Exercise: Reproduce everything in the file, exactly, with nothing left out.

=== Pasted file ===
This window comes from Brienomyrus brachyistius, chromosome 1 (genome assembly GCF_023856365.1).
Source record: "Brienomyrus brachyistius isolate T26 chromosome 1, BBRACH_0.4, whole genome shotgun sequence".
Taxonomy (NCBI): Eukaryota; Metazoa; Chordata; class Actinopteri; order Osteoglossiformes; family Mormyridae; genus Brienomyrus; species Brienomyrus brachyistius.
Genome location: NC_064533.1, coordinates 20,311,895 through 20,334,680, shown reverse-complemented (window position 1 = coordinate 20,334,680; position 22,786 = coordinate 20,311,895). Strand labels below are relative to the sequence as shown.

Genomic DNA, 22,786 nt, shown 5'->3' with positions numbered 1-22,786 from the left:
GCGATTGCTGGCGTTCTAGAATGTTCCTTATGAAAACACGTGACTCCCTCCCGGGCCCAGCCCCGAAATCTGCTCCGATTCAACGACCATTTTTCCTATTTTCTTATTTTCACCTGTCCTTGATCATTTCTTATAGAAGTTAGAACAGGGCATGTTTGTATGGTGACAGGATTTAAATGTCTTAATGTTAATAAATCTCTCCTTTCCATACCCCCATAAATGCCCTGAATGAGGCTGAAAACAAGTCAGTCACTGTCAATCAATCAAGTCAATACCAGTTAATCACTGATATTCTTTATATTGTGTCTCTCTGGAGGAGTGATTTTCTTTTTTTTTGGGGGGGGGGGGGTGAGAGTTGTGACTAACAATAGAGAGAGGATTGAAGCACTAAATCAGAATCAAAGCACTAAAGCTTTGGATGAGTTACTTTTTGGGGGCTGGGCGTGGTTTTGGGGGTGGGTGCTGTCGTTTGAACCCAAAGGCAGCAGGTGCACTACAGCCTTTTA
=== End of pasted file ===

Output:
This window comes from Brienomyrus brachyistius, chromosome 1 (genome assembly GCF_023856365.1).
Source record: "Brienomyrus brachyistius isolate T26 chromosome 1, BBRACH_0.4, whole genome shotgun sequence".
Taxonomy (NCBI): Eukaryota; Metazoa; Chordata; class Actinopteri; order Osteoglossiformes; family Mormyridae; genus Brienomyrus; species Brienomyrus brachyistius.
Genome location: NC_064533.1, coordinates 20,311,895 through 20,334,680, shown reverse-complemented (window position 1 = coordinate 20,334,680; position 22,786 = coordinate 20,311,895). Strand labels below are relative to the sequence as shown.

Genomic DNA, 22,786 nt, shown 5'->3' with positions numbered 1-22,786 from the left:
GCGATTGCTGGCGTTCTAGAATGTTCCTTATGAAAACACGTGACTCCCTCCCGGGCCCAGCCCCGAAATCTGCTCCGATTCAACGACCATTTTTCCTATTTTCTTATTTTCACCTGTCCTTGATCATTTCTTATAGAAGTTAGAACAGGGCATGTTTGTATGGTGACAGGATTTAAATGTCTTAATGTTAATAAATCTCTCCTTTCCATACCCCCATAAATGCCCTGAATGAGGCTGAAAACAAGTCAGTCACTGTCAATCAATCAAGTCAATACCAGTTAATCACTGATATTCTTTATATTGTGTCTCTCTGGAGGAGTGATTTTCTTTTTTTTTGGGGGGGGGGGGGTGAGAGTTGTGACTAACAATAGAGAGAGGATTGAAGCACTAAATCAGAATCAAAGCACTAAAGCTTTGGATGAGTTACTTTTTGGGGGCTGGGCGTGGTTTTGGGGGTGGGTGCTGTCGTTTGAACCCAAAGGCAGCAGGTGCACTACAGCCTTTTA